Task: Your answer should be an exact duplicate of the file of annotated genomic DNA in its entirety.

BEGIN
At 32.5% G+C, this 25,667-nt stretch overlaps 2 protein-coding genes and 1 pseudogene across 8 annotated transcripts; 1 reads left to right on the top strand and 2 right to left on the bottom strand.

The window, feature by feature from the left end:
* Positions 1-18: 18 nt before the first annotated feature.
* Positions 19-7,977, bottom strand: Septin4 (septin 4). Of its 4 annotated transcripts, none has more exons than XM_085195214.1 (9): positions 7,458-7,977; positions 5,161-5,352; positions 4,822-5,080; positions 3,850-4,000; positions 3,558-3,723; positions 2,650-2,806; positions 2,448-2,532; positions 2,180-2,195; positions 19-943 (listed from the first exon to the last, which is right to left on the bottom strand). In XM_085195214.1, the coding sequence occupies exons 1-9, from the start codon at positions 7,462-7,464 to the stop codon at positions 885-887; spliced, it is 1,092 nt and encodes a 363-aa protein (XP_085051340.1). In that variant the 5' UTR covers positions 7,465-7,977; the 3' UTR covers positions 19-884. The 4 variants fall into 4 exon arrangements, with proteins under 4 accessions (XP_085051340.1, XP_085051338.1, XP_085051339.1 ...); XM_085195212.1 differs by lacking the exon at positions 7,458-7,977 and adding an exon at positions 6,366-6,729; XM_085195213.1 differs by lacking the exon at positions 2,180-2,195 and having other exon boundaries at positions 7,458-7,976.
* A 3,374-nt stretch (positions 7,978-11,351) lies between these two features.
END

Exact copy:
At 32.5% G+C, this 25,667-nt stretch overlaps 2 protein-coding genes and 1 pseudogene across 8 annotated transcripts; 1 reads left to right on the top strand and 2 right to left on the bottom strand.

The window, feature by feature from the left end:
* Positions 1-18: 18 nt before the first annotated feature.
* Positions 19-7,977, bottom strand: Septin4 (septin 4). Of its 4 annotated transcripts, none has more exons than XM_085195214.1 (9): positions 7,458-7,977; positions 5,161-5,352; positions 4,822-5,080; positions 3,850-4,000; positions 3,558-3,723; positions 2,650-2,806; positions 2,448-2,532; positions 2,180-2,195; positions 19-943 (listed from the first exon to the last, which is right to left on the bottom strand). In XM_085195214.1, the coding sequence occupies exons 1-9, from the start codon at positions 7,462-7,464 to the stop codon at positions 885-887; spliced, it is 1,092 nt and encodes a 363-aa protein (XP_085051340.1). In that variant the 5' UTR covers positions 7,465-7,977; the 3' UTR covers positions 19-884. The 4 variants fall into 4 exon arrangements, with proteins under 4 accessions (XP_085051340.1, XP_085051338.1, XP_085051339.1 ...); XM_085195212.1 differs by lacking the exon at positions 7,458-7,977 and adding an exon at positions 6,366-6,729; XM_085195213.1 differs by lacking the exon at positions 2,180-2,195 and having other exon boundaries at positions 7,458-7,976.
* A 3,374-nt stretch (positions 7,978-11,351) lies between these two features.